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c. March 1822
March 10, 1913 (aged 90–91)
Freeing enslaved people
Civil War scout, spy, nurse, suffragist, civil rights activist
Tubman’s date of birth is unknown, although it probably occurred between 1820 and 1825. Originally named Araminta Harriet Ross, she changed her name to Harriet around the time of her marriage. Tubman’s early life was full of hardship. Physical violence was a part of daily life for Tubman's family.
Around 1844, Harriet married John Tubman, a free Black man. On September 17, 1849, Harriet and two of her brothers, Ben and Henry, escaped their Maryland plantation. In December in Baltimore, Maryland, she led her sister and two children to freedom. Later, she did 13 increasingly dangerous forays into Maryland in which, she conducted about 70 fugitive enslaved people along the Underground Railroad to Canada.
Tubman met John Brown in 1858, and helped him plan and recruit supporters for his 1859 raid on Harpers Ferry. When the Civil War began, Harriet Tubman worked for the Union Army, as a nurse, and then as an armed scout and spy. Also, she guided the Combahee River Raid, which liberated more than 700 slaves.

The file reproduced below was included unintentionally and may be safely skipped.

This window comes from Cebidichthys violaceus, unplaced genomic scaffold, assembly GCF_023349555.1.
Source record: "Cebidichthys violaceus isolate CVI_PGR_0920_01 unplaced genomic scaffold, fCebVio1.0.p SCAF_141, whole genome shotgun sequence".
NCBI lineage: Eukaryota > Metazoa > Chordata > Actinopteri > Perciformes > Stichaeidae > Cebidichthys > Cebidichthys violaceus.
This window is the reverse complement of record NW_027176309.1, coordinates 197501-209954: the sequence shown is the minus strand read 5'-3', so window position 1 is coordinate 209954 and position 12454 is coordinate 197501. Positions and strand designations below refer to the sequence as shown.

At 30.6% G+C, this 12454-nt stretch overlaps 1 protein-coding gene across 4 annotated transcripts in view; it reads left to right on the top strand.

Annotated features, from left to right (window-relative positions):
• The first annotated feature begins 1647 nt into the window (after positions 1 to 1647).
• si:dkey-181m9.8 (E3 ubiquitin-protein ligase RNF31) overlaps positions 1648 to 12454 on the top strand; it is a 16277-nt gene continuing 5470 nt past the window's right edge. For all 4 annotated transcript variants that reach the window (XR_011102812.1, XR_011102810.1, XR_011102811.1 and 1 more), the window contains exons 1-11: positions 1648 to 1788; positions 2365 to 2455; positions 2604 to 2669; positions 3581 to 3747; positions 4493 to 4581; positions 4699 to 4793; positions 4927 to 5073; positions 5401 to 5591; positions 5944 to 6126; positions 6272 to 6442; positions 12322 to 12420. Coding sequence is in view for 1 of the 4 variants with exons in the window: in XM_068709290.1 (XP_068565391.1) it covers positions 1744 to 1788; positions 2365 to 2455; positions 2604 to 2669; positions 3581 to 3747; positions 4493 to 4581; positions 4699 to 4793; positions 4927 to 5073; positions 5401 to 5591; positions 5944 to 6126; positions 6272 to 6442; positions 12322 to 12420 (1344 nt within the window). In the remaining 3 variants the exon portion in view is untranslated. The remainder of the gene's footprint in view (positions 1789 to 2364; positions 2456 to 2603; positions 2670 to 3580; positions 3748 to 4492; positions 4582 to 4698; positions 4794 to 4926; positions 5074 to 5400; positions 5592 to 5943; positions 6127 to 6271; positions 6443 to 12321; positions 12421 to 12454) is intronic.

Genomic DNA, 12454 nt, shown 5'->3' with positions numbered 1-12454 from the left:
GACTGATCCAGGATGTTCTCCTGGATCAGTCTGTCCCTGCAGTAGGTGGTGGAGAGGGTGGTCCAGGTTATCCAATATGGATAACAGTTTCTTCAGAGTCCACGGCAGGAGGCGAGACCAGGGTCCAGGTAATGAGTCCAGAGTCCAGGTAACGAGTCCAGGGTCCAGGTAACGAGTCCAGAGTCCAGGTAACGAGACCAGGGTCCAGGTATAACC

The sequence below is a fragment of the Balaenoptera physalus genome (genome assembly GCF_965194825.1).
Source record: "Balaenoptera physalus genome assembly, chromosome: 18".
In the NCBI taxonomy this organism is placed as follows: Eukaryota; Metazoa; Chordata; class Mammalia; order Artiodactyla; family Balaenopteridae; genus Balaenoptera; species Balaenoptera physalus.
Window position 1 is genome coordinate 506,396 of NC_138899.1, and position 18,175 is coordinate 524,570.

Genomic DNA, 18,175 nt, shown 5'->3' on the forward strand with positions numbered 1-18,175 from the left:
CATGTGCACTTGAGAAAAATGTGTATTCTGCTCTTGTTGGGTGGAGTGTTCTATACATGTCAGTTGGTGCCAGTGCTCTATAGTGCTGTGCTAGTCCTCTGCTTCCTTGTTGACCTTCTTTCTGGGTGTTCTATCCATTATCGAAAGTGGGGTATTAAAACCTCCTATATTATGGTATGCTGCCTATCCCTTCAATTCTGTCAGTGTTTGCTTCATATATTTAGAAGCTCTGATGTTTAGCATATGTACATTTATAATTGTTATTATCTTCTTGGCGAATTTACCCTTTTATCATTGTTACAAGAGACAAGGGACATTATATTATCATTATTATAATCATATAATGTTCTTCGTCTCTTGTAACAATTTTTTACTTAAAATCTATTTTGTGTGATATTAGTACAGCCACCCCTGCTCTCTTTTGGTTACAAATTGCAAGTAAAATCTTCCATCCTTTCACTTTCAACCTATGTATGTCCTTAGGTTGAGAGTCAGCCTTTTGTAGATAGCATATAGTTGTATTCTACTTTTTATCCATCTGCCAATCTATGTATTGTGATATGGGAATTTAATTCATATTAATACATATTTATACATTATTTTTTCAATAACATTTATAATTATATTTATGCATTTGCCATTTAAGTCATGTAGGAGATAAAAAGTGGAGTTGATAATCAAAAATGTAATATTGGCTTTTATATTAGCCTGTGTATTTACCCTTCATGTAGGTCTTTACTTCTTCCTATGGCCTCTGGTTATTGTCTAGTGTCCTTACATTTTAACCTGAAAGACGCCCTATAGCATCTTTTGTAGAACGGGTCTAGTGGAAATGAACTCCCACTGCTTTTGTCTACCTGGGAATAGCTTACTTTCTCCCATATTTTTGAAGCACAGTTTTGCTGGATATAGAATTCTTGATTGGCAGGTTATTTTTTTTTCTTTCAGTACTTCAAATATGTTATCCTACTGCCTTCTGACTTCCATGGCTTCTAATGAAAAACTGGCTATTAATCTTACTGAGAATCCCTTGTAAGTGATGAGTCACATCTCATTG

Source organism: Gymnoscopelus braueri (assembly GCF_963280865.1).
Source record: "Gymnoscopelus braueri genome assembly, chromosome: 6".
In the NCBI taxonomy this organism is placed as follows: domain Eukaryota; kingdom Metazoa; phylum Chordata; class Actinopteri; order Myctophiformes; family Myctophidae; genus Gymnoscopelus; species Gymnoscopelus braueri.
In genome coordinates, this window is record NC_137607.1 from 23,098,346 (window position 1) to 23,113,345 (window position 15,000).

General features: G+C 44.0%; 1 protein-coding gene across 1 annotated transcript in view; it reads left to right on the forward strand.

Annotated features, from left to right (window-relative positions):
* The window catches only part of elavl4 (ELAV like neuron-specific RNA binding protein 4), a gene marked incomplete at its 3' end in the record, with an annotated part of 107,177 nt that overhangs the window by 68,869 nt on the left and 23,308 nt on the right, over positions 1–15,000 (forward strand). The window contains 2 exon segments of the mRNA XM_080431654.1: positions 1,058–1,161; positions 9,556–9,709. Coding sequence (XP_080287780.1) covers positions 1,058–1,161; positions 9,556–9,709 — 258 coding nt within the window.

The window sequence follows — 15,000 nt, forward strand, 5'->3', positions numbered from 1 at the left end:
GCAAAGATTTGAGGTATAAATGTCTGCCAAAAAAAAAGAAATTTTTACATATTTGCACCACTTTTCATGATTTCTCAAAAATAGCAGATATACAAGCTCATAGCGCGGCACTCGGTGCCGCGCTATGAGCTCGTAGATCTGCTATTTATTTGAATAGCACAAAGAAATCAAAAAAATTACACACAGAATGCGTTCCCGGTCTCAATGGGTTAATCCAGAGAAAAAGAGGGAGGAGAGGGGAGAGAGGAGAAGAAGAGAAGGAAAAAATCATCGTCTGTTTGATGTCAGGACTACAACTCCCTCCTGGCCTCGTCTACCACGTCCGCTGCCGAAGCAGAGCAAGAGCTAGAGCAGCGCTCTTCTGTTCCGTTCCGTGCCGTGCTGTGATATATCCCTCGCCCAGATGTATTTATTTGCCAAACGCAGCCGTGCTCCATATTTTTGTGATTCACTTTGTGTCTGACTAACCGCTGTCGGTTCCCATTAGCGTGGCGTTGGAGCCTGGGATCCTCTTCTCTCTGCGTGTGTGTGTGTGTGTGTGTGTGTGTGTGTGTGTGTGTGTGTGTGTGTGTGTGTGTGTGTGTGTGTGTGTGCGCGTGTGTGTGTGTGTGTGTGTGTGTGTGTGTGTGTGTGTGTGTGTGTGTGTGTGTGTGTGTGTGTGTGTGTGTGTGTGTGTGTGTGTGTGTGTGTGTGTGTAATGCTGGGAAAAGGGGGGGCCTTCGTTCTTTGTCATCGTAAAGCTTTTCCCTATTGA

After the Civil War, she settled with family and friends on land she owned in Auburn, New York. She married former enslaved man and Civil War veteran Nelson Davis in 1869, and a few years later, the couple adopted a little girl. Pneumonia took Harriet Tubman’s life on March 10, 1913.
Tubman became an American icon in the years after she died. Her story has been revisited in books, movies and documentaries. Also, dozens of schools were named in her honor.
“Every great dream begins with a dreamer. Always remember, you have within you the strength, the patience, and the passion to reach for the stars to change the world.”
“If you hear the dogs, keep going. If you see the torches in the woods, keep going. If there's shouting after you, keep going. Don't ever stop. Keep going. If you want a taste of freedom, keep going.”